Are you a scientist that has some experience with programming language, but not much? Are you looking to get into the “data science” space, and have gotten some recommendations about “Python” and “Pandas” from friends?
If so, this guide is for you. This guide will teach how to explore a dataset quickly and efficiently. Here’s a demo of what I mean:
There are a couple steps in being able to do the analysis above:
- Install the correct software environment.
- Learn Python, and the Pandas library.
- Solve a similar problem.
Steps (2) and (3) go hand-in-hand I think. Let’s go through each step. Generally, this will be a guide to other resources. One resource is the post below (which will is similar this page):
- Using Pandas and Python to Explore Your Dataset, which mentions setting up the environment, playing with the data (through Pandas DataFrames) and visualizing some relationships. Particular interesting is the section on “Visualizing your Pandas DataFrame,” which shows how to actually visualize your data.
I’d follow the first 5 lessons in this guide:
The first 5 lessons walk through the environment setup (feel free to skip the lesson 3). Briefly, the core of what it mentions is the Anaconda distribution:
- To get started, download the Anaconda distribution: https://www.anaconda.com/products/individual.
Anaconda includes the Jupyter notebook, which is a convenient web interface that makes sharing/plotting easy (and is what I do all my data science work in). It can be launched through the Anaconda Navigator, or this command:
$ jupyter notebook
This will launch a “Jupyter notebook,” an overview of which is available here:
- Video: Jupyter notebook walkthrough.
- Blog post: https://realpython.com/jupyter-notebook-introduction/.
For detailed documentation on getting Jupyter going, see these links:
- A short and basic introduction to getting started with Jupyter.
- A more detailed introduction to Jupyter.
Note: I prefer to use Jupyter Lab. It’s a lot more powerful
(especially if you have multiple notebooks) but a slightly more complicated. If
you’re curious, there’s a Jupyter Lab overview available and it can
be launched with the command
Note: the list of resources below are resources I’ve found to be useful and high-quality; it’s is not meant to be exhaustive or well organized. Please use these resources as a starting place.
I think this is the best place to start for a general overview of Python:
- Whirlwind Tour of Python, which steps through basic Python syntax. It assumes the reader is familiar with programming but not Python.
The same author goes into more detail about data science specific topics in this book:
- The Python Data Science Handbook walks through the common data scientist tools. I’d pay special attention to the following:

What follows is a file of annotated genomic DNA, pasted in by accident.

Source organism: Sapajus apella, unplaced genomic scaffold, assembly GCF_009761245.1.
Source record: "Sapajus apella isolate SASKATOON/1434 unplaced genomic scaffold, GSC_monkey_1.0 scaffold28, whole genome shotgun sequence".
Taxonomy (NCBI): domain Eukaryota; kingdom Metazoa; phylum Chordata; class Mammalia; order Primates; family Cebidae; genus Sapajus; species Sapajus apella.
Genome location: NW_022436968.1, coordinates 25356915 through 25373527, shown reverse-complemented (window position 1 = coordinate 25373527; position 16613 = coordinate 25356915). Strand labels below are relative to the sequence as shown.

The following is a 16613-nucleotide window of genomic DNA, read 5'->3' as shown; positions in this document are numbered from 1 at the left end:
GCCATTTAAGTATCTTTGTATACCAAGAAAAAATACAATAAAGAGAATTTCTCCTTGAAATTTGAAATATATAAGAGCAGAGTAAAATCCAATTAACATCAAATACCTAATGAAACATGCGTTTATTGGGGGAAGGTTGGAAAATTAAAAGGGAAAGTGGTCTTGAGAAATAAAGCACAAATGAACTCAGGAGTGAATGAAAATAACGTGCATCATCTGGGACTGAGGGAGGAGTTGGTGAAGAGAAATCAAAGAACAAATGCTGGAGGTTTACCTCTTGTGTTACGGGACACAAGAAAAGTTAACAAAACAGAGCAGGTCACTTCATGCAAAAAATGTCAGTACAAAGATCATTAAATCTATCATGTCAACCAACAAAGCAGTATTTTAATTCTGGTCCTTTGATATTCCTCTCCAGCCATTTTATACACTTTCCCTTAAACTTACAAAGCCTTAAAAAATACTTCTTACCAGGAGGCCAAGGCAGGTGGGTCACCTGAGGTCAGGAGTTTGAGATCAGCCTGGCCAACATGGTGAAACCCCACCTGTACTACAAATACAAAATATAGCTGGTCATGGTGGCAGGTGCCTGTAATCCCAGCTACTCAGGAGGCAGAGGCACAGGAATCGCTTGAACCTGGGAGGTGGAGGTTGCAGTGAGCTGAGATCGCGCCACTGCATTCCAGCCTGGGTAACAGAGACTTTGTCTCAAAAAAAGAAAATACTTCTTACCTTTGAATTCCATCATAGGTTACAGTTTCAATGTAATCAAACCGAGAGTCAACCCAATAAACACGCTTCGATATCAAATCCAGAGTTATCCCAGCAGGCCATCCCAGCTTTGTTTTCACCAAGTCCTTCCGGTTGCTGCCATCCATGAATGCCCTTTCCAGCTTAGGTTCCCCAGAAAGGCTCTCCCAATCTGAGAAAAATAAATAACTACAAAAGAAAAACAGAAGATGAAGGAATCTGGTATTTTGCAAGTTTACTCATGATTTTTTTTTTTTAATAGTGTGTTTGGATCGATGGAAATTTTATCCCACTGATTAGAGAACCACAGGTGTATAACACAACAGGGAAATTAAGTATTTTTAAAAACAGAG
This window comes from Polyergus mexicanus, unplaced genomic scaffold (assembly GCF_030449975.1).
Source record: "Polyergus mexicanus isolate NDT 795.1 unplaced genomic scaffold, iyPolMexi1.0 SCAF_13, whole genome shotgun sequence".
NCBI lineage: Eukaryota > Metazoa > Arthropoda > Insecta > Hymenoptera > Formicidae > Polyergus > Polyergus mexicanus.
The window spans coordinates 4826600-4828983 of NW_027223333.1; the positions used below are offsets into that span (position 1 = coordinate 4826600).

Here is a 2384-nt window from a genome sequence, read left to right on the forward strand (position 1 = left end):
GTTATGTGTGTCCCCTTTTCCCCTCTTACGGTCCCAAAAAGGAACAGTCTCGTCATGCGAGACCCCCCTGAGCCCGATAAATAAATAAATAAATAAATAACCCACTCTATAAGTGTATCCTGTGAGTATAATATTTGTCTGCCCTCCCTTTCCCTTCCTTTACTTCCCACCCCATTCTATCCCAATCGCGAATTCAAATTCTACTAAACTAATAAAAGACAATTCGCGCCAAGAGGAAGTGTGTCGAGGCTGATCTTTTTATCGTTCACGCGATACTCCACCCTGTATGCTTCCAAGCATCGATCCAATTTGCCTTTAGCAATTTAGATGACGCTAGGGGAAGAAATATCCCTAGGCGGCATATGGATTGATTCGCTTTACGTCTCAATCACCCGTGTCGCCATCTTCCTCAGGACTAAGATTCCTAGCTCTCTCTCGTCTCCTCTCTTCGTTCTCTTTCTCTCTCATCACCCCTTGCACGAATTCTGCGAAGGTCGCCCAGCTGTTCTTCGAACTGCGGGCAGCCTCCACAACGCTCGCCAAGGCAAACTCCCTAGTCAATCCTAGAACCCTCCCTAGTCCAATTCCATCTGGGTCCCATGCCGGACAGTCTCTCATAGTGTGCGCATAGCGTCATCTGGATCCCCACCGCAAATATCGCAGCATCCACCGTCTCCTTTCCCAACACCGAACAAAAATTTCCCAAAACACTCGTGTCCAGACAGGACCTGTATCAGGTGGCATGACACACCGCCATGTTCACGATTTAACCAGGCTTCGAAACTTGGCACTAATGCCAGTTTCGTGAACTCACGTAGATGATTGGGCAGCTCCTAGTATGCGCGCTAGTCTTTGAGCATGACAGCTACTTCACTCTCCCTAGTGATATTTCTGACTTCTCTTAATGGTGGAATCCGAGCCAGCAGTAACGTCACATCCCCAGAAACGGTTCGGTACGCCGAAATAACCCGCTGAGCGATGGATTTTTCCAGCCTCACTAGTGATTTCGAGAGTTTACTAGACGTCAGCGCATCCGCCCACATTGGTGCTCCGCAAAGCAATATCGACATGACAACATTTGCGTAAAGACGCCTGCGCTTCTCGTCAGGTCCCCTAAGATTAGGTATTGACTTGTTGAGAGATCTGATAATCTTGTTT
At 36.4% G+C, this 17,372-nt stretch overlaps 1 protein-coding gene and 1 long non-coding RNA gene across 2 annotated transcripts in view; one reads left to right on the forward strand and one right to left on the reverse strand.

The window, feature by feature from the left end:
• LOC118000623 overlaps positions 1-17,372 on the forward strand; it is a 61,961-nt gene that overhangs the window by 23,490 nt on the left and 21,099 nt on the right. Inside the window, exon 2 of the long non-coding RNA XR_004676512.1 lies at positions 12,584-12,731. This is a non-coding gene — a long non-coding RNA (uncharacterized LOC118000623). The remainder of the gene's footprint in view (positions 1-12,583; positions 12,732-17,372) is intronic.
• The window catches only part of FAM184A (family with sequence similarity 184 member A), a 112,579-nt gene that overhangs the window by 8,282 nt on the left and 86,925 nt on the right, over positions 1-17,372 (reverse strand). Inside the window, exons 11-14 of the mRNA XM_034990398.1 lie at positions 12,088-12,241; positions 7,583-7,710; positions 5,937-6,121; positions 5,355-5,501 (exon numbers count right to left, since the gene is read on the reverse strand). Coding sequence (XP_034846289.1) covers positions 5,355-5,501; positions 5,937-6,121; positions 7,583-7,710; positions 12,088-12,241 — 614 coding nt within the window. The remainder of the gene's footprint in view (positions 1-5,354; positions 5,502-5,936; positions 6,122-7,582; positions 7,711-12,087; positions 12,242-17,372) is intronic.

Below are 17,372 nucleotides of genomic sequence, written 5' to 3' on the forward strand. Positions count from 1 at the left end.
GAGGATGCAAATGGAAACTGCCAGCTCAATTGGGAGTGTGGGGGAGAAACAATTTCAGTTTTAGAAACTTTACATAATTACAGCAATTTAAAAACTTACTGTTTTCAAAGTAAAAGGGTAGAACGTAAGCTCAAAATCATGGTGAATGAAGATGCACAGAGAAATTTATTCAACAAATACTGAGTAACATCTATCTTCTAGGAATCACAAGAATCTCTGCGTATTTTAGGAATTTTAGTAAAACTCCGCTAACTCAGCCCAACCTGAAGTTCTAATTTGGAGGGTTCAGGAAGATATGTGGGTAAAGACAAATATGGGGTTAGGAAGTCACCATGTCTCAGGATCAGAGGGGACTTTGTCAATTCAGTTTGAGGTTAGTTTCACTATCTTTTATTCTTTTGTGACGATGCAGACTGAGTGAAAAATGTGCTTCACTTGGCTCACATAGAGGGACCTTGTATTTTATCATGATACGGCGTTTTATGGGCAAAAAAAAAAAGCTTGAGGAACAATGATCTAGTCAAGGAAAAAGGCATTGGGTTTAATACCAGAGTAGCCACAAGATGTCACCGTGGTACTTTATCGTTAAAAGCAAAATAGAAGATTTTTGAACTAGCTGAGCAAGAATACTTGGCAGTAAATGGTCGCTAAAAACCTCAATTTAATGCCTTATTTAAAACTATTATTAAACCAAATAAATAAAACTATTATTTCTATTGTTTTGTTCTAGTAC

Also, I’ve found that RealPython has some good tutorials/videos:
- A good overview of Python basics at RealPython’s Introduction to Python, including data structures and control flow.
- RealPython’s Pandas videos and basic Pandas blog posts, which go over everything from creation to plotting.
Of particular interest might be the RealPython video on Visualizing Your Pandas DataFrame.
I think the best way to learn Python is to solve problems. To get started, I would try to follow and understand this guide:
- Using Pandas and Python to Explore Your Dataset, which
mentions setting up the environment, playing with the data (through Pandas
DataFrames) and visualizing some relationships.
- A video of reading a CSV/etc is available at Importing CSV Data into a Pandas DataFrame.
A couple more independent problems are with the two datasets below.
- Kaggle’s “Titanic” Challenge. The “Titanic” challenge is their
first challenge, a subset of passengers on the Titanic and some features
(their fare, sex/age, if they survived, etc).
- How many adult men/women survived?
- Were male or female children more likely to survive?
- How does survival rate change with fare? Are survival rate and fare paid correlated? Did high-paying passengers survive more frequently? If so, what percentage of passengers survived if they paid less than $N$ dollars?
- Kaggle’s Iris dataset. This dataset records 150 observations of
flowers, of 3 different species. Each observation has 4 attributes (e.g., petal
- Can you manually find a set of rules to predict the species from the 4 attributes? (e.g., if a flower has petal width less than $X$ and sepal length greater than $Y$, then it is species “virginica”).
- Deploy your rule. Code your set of rules up in a Python function, and predict the species of every flower in the training dataset. How accurate is your set of rules on the training set?
Try to make all predictions/estimates by hand – don’t use any “machine learning.” Visualize the relationships between the data and see if you can develop a set of hand-curated rules like “children younger than 12 on the Titanic almost certainly survived.” This will require visualizing the data to explore relationships.
These datasets can also be obtained with this code:
import pandas as pd # Titanic dataset df = pd.read_csv("https://raw.githubusercontent.com/datasciencedojo/datasets/master/titanic.csv") # Iris dataset df = pd.read_csv("https://gist.githubusercontent.com/curran/a08a1080b88344b0c8a7/raw/0e7a9b0a5d22642a06d3d5b9bcbad9890c8ee534/iris.csv")
A declarative wrapper around the natively integrated Matplotib is Seaborn. Here’s how to make a scatter plot with Seaborn (using a dummy Titanic CSV):
import pandas as pd df = pd.read_csv("titanic.csv") import seaborn as sns sns.scatterplot( data=df, x="fare", y="age", hue="survived", )
Seaborn’s example gallery is really useful.
Altair is another declarative visualization library. Here’s how to create a scatter plot with Altair:
import pandas as pd df = pd.read_csv("titanic.csv") import altair as alt alt.Chart(df).mark_circle().encode( x="fare", y="age", color="survived", )
Altair’s example gallery is really useful.